The validity of PEA as a genetic subgroup has been disputed by Pentland and Proulx. Pentland questions the Eastern Algonquian status of the southern New England languages, as well as Powhatan and Carolina Algonquian. Proulx has proposed that the similarities can be explained as the result of diffusion. Goddard has countered that the extent of the similarities would require extensive diffusion very early in the breakup of the Eastern Algonquian languages, and that such a position would be difficult in principle to differentiate from analyzing PEA as a genetic subgroup.
Eastern Algonquian subgroupings
Similarities among subsets of some of the Eastern Algonquian languages have led to several proposals for further subgroupings within Eastern Algonquian: Abenakian, Southern New England Algonquian
(SNEA), and Delawaran,
with the latter consisting of Mahican and Common Delaware,
a further subgroup. The amount of evidence for each subgrouping varies, and the incomplete record for many parts of the Eastern Algonquian area makes interpretation of relations between the languages difficult.
As well, diffusion means that some common features may have spread beyond their original starting point through contact, and as a result, a number of characteristics occur in a language assigned to a proposed subgroup, but the same feature is also found in other adjacent languages that are not analyzed as part of the subgroup in question. Appeal to both genetic subgroups and areal diffusion is required. Goddard notes: “Each Eastern Algonquian language shares features with each of its immediate neighbors, and the resulting continuum is of a sort that is likely to have resulted from the spread of linguistic innovations among forms of speech that were already partly differentiated but still similar enough to make partial bilingualism easy.”
Proceeding north to south, the languages of the Maritimes and New England are strongly differentiated from those further south (i.e. Mahican, the Delaware languages, Nanticoke, Carolina Algonquian, and Powhatan). At the same time the Southern New England languages (discussed below) share significant similarities, indicating a closer degree of relationship between them.
Micmac has innovated significantly relative to other Eastern Algonquian languages, particularly in terms of grammatical features, although it shares a number of phonological innovations and lexical features with Maliseet-Passamaquoddy and Eastern and Western Abenaki.
The proposed Abenakian subdivision comprises Eastern and Western Abenaki as well as Maliseet-Passamaquoddy; several phonological innovations are shared by these three languages.
Southern New England Algonquian (SNEA)
Goddard notes the similarities shared by the Southern New England languages. Siebert made the first explicit proposal for a Southern New England subgroup. Costa develops the proposal in some detail, providing arguments based upon several shared innovations found within SNEA.
Costa, largely following Siebert, proposes that the following languages are assigned to SNEA: Massachusett, Narragansett, Mohegan-Pequot-Montauk (probably also including Western and Niantic), Quiripi-Naugatuck, Unquachog, and Loup A. Etchemin may also have been part of this group but the very small amount of material available precludes a more definitive conclusion. Costa outlines three sound changes that are innovations uniquely assignable to Proto-Eastern Algonquian, and hence constitute evidence for the subgrouping (the asterisk denotes a reconstructed sound in the proto-language: (a) palatalization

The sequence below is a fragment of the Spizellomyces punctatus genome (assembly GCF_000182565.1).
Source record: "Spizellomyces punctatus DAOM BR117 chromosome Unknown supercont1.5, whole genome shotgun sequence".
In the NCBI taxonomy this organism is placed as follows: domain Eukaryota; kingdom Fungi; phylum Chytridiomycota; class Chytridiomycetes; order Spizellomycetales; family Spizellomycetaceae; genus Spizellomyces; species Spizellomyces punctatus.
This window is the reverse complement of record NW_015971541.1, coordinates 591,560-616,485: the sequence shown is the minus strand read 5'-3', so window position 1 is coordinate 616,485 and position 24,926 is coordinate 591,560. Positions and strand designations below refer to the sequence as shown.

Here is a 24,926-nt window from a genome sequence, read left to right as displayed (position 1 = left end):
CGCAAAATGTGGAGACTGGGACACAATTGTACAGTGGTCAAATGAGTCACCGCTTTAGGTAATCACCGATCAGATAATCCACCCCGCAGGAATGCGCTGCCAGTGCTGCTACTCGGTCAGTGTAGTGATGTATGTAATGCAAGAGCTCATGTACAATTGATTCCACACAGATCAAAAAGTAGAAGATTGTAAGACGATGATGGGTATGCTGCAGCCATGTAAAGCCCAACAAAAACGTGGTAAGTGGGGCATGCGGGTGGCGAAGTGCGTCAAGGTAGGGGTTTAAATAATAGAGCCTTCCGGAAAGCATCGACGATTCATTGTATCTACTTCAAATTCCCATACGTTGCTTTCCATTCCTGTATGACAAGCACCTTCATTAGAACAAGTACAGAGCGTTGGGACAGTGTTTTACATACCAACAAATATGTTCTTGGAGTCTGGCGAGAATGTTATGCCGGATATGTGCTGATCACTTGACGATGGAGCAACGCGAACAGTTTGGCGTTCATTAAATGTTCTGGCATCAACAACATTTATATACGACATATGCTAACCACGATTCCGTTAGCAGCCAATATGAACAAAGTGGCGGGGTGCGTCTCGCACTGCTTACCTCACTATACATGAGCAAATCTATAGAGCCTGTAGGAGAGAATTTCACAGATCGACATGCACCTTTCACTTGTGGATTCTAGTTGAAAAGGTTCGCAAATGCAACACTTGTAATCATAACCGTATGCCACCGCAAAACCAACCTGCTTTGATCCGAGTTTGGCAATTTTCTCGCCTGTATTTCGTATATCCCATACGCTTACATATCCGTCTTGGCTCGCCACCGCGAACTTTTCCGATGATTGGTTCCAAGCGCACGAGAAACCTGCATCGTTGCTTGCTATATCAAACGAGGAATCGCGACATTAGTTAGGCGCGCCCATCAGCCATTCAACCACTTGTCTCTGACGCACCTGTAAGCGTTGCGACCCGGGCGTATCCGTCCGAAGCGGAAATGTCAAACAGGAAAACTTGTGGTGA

In linguistics, palatalization , also palatization, may refer to two different processes by which a sound, usually a consonant, comes to be produced with the tongue in a position in the mouth near the palate....
of Proto-Eastern-Algonquian (PEA) *k; (b) merger of PEA consonant clusters *hr
(c) shift of word-final PEA *r
As well, refining a proposal made by Siebert, Costa adduces evidence indicating an east-west split with the SNEA subgroup. On both phonological and lexical grounds a distinction within SNEA can be made between a Western SNEA group consisting of the languages of central and Eastern Long Island, Connecticut and southern Rhode Island: Mohegan-Pequot-Montauk, Quiripi-Naugatuck, and Unquachog; and an Eastern group consisting of Massachusett and Narragansett. Loup, probably aboriginally found on the northern border of the Western SNEA area and to the west of Massachusett, would appear to share features of the Western and Eastern subgroups.
Delawaran and Common Delaware
The closely related Lenape
The Lenape are an Algonquian group of Native Americans of the Northeastern Woodlands. They are also called Delaware Indians. As a result of the American Revolutionary War and later Indian removals from the eastern United States, today the main groups live in Canada, where they are enrolled in the...
) languages Munsee and Unami form a subgroup, with the two languages descending from an immediate ancestor called Common Delaware (CD). Goddard notes a small number of innovations in morphology and phonology that set Munsee and Unami off from their neighbours. As well, similarities between the Delaware languages and Mahican have been recognized in that Mahican shares innovations with Munsee and Unami, suggesting a subgroup containing Common Delaware and Mahican; this group has been referred to as Delawaran.